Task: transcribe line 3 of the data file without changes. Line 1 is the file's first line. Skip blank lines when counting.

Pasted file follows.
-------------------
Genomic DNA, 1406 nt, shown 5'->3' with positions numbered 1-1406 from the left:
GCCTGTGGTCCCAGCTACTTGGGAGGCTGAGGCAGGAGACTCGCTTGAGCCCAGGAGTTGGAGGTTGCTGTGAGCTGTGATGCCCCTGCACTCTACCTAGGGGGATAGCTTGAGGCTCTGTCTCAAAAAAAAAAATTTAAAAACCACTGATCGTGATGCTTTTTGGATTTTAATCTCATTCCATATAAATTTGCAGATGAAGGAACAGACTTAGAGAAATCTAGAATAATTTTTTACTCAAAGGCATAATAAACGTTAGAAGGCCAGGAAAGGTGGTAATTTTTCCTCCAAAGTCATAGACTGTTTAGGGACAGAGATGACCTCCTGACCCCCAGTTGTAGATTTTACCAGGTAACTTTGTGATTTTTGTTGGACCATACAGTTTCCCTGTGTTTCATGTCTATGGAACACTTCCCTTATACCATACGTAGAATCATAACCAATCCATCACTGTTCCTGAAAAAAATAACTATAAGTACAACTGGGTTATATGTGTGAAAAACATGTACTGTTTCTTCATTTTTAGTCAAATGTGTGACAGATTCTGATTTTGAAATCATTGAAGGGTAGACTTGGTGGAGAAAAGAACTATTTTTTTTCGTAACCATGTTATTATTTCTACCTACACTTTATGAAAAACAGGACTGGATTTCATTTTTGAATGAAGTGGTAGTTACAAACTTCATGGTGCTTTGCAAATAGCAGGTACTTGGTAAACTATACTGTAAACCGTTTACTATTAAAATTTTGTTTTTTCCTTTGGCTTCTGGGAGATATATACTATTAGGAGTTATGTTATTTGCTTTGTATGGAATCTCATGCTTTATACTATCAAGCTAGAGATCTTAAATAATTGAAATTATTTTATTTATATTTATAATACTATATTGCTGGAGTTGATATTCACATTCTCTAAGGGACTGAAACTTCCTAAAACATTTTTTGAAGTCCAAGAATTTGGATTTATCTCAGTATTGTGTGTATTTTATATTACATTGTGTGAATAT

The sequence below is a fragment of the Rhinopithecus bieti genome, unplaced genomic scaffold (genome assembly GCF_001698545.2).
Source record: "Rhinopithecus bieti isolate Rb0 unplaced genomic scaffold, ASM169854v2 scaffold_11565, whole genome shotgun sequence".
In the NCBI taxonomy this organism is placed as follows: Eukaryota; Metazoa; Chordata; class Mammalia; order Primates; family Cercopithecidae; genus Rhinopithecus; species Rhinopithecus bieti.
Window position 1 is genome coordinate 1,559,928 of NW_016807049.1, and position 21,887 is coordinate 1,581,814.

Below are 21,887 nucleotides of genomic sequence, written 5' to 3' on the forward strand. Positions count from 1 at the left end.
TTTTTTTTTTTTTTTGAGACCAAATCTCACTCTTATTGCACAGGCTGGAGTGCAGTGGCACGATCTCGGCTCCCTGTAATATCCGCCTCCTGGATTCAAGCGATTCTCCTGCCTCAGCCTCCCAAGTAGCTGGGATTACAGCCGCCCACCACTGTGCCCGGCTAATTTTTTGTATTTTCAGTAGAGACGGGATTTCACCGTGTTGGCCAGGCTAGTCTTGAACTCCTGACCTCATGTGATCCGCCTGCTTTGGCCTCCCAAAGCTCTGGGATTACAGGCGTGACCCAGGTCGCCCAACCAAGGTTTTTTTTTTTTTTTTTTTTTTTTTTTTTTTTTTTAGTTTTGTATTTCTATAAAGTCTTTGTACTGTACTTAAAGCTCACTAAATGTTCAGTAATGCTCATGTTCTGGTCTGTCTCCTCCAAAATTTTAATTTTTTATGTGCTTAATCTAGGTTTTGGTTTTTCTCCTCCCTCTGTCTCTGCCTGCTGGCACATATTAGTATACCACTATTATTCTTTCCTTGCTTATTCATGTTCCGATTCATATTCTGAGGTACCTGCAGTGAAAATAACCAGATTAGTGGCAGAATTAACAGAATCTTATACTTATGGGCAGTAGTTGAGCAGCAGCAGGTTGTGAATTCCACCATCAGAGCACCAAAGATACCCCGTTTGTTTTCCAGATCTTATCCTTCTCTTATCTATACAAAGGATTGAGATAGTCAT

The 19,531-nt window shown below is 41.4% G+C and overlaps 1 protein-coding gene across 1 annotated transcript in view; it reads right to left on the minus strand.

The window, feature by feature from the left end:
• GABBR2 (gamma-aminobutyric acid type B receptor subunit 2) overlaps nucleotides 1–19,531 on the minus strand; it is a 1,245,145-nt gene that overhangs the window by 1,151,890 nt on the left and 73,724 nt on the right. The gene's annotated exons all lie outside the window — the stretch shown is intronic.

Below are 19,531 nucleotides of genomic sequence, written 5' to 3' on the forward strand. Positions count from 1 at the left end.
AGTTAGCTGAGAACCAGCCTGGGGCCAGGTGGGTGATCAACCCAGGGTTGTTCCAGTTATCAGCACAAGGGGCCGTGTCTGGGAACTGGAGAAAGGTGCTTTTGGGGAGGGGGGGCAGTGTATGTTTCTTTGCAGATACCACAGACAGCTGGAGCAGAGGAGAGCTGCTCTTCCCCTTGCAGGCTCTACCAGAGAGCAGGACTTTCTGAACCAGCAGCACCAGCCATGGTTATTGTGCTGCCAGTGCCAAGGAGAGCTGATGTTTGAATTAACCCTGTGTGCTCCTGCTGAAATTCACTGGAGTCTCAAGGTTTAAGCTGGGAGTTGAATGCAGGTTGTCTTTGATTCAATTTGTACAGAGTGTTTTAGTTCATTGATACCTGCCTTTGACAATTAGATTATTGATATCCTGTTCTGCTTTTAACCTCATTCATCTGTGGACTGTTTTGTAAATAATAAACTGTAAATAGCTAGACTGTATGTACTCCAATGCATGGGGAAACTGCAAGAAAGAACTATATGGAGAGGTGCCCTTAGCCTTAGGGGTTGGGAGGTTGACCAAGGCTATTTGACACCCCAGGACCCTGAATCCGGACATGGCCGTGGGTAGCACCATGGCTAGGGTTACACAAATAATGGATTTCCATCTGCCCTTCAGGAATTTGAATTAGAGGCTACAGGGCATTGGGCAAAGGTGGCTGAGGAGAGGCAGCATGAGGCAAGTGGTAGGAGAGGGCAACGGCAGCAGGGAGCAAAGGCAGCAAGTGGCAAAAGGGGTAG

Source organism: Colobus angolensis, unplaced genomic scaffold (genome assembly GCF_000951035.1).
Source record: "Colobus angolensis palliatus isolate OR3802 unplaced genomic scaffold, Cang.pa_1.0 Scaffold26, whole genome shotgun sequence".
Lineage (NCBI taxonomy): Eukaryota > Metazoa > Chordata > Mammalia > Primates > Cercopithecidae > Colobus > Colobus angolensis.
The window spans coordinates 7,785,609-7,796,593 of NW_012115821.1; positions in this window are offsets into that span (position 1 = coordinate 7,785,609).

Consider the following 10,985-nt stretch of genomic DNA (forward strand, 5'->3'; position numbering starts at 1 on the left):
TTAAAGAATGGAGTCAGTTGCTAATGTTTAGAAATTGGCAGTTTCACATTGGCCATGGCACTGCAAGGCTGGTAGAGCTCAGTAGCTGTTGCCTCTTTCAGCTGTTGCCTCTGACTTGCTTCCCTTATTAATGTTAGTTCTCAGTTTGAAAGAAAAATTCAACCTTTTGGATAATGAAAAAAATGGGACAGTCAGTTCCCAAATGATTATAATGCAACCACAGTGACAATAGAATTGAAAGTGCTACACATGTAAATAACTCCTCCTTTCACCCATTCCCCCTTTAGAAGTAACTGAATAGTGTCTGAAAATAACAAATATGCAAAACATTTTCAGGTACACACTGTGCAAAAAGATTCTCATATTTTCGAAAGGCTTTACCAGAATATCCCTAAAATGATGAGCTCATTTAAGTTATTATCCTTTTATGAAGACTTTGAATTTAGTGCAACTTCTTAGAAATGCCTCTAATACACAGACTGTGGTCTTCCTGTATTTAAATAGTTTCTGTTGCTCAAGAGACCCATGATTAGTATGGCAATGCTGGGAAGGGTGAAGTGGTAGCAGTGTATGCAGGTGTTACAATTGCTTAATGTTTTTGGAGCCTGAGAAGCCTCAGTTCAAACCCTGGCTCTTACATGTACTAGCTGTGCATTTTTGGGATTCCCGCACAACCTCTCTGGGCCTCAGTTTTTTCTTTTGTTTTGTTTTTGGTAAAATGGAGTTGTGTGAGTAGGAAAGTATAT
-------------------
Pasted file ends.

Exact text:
The sequence below is a fragment of the Rhinopithecus bieti genome, unplaced genomic scaffold (genome assembly GCF_001698545.2).